George G. Lowell House

884 Main Street
Cotuit, Mass.

Year Built: 1866

Sturgis & Brigham were the architects of this house, although it is unclear whether John Hubbard Sturgis, Charles Brigham or perhaps both were responsible for its overall design and/or details.

Sturgis & Brigham was a leading Boston architectural firm in the late 1800s. It was formed in 1866 and dissolved amicably on August 1, 1886. Brigham went on to practice with John Spofford (Brigham & Spofford) from March, 1888 to February, 1892 and then with Charles Coveney and Henry Bisbee (Brigham, Coveney & Bisbee) from June, 1906 until his retirement at age 78 in 1919. At all other times, Brigham practiced alone. John Hubbard remained in solo practice until his death in 1888 at age 54.

Sturgis sailed for England in September, 1866 where he remained until September, 1871. During this time, Brigham wrote to Sturgis approximately twice monthly to update him on the state of affairs of the firm and to ask for as well as provide guidance on the firms various design activities. Although almost all of Brigham’s letters survive, almost none of Sturgis’ do.

In one of the letters that does survive from Sturgis in October 1866, he indicates that he sent Lowell a bill for $60 just before Sturgis left for England, and questions whether the bill was paid and if not, to follow up with him. Apparently Lowell had been tardy but the bill for $60 was eventually paid on March 1, 1867. Sturgis & Brigham strongly believed in architects being paid fair wages for their services. In other letters not involving Lowell, it is clear that the burgeoning profession of architectural design was struggling to establish itself and the firm required that clients pay 5% of the cost of construction as the price for the plans, consistent with the standards of the Boston Society of Architects. Therefore, the cost of the Lowell house was likely $12,000.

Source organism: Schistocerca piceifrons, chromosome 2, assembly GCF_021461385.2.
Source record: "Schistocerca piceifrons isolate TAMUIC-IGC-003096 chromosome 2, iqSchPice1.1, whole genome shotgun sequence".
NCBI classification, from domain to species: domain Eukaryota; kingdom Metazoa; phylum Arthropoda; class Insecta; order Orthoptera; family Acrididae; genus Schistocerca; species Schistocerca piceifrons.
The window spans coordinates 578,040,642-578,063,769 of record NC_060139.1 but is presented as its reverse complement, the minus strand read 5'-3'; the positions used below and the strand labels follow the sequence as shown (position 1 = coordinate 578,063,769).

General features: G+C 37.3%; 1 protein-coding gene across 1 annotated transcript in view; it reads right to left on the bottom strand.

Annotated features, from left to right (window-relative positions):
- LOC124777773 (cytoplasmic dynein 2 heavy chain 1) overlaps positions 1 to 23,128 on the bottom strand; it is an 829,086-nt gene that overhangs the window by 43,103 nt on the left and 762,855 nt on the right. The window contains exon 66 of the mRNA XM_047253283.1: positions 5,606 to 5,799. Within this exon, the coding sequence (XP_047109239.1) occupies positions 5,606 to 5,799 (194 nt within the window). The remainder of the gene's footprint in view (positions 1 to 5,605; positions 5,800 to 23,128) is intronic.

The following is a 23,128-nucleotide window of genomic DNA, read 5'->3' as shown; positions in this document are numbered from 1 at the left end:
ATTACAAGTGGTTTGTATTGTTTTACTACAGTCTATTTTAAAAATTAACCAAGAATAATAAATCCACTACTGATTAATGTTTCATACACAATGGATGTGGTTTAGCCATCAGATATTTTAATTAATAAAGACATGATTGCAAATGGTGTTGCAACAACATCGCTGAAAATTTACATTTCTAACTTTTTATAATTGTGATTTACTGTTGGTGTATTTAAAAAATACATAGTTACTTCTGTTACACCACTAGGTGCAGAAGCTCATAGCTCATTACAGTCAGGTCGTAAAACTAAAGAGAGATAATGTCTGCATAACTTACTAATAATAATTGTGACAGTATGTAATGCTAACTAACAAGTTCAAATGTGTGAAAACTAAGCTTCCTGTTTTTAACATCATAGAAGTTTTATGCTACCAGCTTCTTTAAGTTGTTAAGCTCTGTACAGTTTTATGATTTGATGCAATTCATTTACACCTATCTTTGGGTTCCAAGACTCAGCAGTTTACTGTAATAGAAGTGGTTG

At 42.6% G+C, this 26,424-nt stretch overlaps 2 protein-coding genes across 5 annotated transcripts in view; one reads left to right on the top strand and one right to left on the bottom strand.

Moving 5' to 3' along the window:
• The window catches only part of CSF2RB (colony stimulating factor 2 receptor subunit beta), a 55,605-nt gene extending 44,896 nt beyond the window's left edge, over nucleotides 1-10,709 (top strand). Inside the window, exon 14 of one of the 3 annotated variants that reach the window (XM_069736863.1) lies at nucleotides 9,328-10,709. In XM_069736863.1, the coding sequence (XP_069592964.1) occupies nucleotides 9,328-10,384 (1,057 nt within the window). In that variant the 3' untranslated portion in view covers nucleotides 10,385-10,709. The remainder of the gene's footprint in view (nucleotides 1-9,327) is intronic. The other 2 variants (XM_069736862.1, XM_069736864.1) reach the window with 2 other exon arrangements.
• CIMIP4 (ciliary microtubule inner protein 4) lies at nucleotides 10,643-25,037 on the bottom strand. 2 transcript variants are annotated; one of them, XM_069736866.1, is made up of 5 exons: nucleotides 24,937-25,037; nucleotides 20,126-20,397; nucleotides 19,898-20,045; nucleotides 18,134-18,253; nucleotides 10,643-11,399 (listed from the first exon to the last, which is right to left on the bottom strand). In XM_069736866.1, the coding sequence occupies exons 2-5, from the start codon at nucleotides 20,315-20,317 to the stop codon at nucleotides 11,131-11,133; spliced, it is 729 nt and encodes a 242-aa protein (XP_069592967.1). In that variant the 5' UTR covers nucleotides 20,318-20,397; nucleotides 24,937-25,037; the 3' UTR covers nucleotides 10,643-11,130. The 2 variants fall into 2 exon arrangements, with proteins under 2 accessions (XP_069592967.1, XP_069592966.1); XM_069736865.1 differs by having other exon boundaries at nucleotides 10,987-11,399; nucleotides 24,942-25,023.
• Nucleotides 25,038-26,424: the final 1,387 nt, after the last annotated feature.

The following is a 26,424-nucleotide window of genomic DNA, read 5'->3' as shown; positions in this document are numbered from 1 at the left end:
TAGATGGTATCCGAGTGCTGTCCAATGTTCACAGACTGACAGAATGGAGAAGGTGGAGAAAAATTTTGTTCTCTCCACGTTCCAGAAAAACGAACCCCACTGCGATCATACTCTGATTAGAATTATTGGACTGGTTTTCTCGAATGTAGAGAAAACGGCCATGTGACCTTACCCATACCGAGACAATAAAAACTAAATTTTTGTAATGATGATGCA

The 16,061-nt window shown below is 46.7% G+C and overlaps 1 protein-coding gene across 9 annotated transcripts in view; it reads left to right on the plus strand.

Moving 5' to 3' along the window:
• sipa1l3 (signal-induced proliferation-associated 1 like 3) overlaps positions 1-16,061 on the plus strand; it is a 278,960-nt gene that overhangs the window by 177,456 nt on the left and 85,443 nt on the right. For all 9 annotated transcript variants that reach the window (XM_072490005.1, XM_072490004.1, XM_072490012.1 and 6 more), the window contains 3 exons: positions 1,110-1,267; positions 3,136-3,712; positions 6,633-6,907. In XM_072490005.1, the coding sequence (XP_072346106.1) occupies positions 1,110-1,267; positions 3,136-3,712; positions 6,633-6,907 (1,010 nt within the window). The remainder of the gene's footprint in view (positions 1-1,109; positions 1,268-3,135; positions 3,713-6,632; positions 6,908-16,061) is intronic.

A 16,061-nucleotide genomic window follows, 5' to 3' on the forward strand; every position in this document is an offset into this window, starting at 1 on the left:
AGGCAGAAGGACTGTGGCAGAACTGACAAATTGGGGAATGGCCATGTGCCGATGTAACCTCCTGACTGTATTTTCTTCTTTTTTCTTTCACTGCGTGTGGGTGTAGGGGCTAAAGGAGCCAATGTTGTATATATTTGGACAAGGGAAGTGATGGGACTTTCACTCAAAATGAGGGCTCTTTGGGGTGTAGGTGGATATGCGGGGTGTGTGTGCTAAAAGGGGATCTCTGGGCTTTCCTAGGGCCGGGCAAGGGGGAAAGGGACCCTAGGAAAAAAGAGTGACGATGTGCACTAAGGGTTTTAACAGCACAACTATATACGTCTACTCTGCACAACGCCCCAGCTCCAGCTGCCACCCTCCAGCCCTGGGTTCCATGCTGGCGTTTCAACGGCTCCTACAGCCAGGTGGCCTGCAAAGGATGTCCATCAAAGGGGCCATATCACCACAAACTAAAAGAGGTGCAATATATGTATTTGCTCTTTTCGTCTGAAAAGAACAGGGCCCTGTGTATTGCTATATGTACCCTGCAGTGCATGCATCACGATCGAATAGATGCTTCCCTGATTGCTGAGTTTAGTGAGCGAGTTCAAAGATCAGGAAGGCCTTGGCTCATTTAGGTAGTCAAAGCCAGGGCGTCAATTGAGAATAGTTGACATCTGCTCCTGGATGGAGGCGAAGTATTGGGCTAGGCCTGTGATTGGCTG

Further letters in which Brigham provides a summary of accounts, confirms that George Lowell of Cotuit was a client of Sturgis and Brigham in 1866.

Sturgis & Brigham were known for their seaside “cottage” designs and this design is their first such commission. In the years to follow, Sturgis & Brigham would design in the most fashionable areas of Newport and coastal Massachusetts, including for such clients as Edward D. Boit house (“The Rocks” in Newport, 1866), Robert Cushing house (“The Ledges” in Newport, 1868), T.M. Davis House (“The Reef,” Newport, 1876), Charles Codman house (Cotuit, Mass., 1867), Martin Brimmer house (Beverly, Mass., 1870), Henry Cabot Lodge house (Nahant, Mass.), George Abbot James House, (“Lowlands,” Nahant, Mass. 1867), Henry P. Kidder House (“Netherfield,” Pride’s Crossing 1886), among others.

In this building, the firm interestingly utilizes shingles on this Second Empire design. Where typically clapboard is used, the firm instead applied shingles. Perhaps this is due to incorporating the original 1806 building into the design but nonetheless, it is the first example of Sturgis & Brigham using shingles in a seaside cottage. Indeed, in its early years, Sturgis & Brigham is credited with helping to define and drive the shingle style and this house is a unique example of that trend.


• Letter from John Hubbard Sturgis to Charles Brigham, October 12, 1866, Sturgis Papers, Boston Athenaeum.

• Letter from Charles Brigham to John Hubbard Sturgis, September 30, 1868, accounting, Sturgis Papers, Boston Athenaeum.

• “A New England Architect and His Work,” New England Magazine, June, 1907, Oscar Fay Adams.


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